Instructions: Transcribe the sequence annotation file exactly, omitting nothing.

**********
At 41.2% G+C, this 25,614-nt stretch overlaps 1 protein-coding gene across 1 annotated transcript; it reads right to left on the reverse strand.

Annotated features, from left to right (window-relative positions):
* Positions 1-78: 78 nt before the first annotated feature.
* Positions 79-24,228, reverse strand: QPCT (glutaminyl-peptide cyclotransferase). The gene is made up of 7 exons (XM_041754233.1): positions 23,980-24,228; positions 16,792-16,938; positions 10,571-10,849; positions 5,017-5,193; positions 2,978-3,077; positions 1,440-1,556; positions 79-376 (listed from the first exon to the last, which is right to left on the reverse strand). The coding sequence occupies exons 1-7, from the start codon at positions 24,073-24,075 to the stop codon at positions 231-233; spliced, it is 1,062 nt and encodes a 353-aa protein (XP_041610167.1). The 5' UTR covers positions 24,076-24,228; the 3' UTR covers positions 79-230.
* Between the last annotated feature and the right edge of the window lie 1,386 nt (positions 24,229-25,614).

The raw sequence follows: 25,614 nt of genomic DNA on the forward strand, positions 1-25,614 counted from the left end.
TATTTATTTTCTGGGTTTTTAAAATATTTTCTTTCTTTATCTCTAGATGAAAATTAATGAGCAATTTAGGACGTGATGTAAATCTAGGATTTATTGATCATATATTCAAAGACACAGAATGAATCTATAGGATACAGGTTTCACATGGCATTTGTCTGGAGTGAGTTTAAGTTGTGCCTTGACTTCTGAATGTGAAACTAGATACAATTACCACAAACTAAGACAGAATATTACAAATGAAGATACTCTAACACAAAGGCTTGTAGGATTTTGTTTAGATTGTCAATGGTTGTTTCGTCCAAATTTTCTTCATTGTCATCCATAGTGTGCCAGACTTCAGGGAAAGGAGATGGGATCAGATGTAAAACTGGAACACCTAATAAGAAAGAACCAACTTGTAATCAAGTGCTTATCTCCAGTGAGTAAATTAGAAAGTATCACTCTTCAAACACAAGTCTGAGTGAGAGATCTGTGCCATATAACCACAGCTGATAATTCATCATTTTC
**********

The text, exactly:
At 41.2% G+C, this 25,614-nt stretch overlaps 1 protein-coding gene across 1 annotated transcript; it reads right to left on the reverse strand.

Annotated features, from left to right (window-relative positions):
* Positions 1-78: 78 nt before the first annotated feature.
* Positions 79-24,228, reverse strand: QPCT (glutaminyl-peptide cyclotransferase). The gene is made up of 7 exons (XM_041754233.1): positions 23,980-24,228; positions 16,792-16,938; positions 10,571-10,849; positions 5,017-5,193; positions 2,978-3,077; positions 1,440-1,556; positions 79-376 (listed from the first exon to the last, which is right to left on the reverse strand). The coding sequence occupies exons 1-7, from the start codon at positions 24,073-24,075 to the stop codon at positions 231-233; spliced, it is 1,062 nt and encodes a 353-aa protein (XP_041610167.1). The 5' UTR covers positions 24,076-24,228; the 3' UTR covers positions 79-230.
* Between the last annotated feature and the right edge of the window lie 1,386 nt (positions 24,229-25,614).

The raw sequence follows: 25,614 nt of genomic DNA on the forward strand, positions 1-25,614 counted from the left end.
TATTTATTTTCTGGGTTTTTAAAATATTTTCTTTCTTTATCTCTAGATGAAAATTAATGAGCAATTTAGGACGTGATGTAAATCTAGGATTTATTGATCATATATTCAAAGACACAGAATGAATCTATAGGATACAGGTTTCACATGGCATTTGTCTGGAGTGAGTTTAAGTTGTGCCTTGACTTCTGAATGTGAAACTAGATACAATTACCACAAACTAAGACAGAATATTACAAATGAAGATACTCTAACACAAAGGCTTGTAGGATTTTGTTTAGATTGTCAATGGTTGTTTCGTCCAAATTTTCTTCATTGTCATCCATAGTGTGCCAGACTTCAGGGAAAGGAGATGGGATCAGATGTAAAACTGGAACACCTAATAAGAAAGAACCAACTTGTAATCAAGTGCTTATCTCCAGTGAGTAAATTAGAAAGTATCACTCTTCAAACACAAGTCTGAGTGAGAGATCTGTGCCATATAACCACAGCTGATAATTCATCATTTTC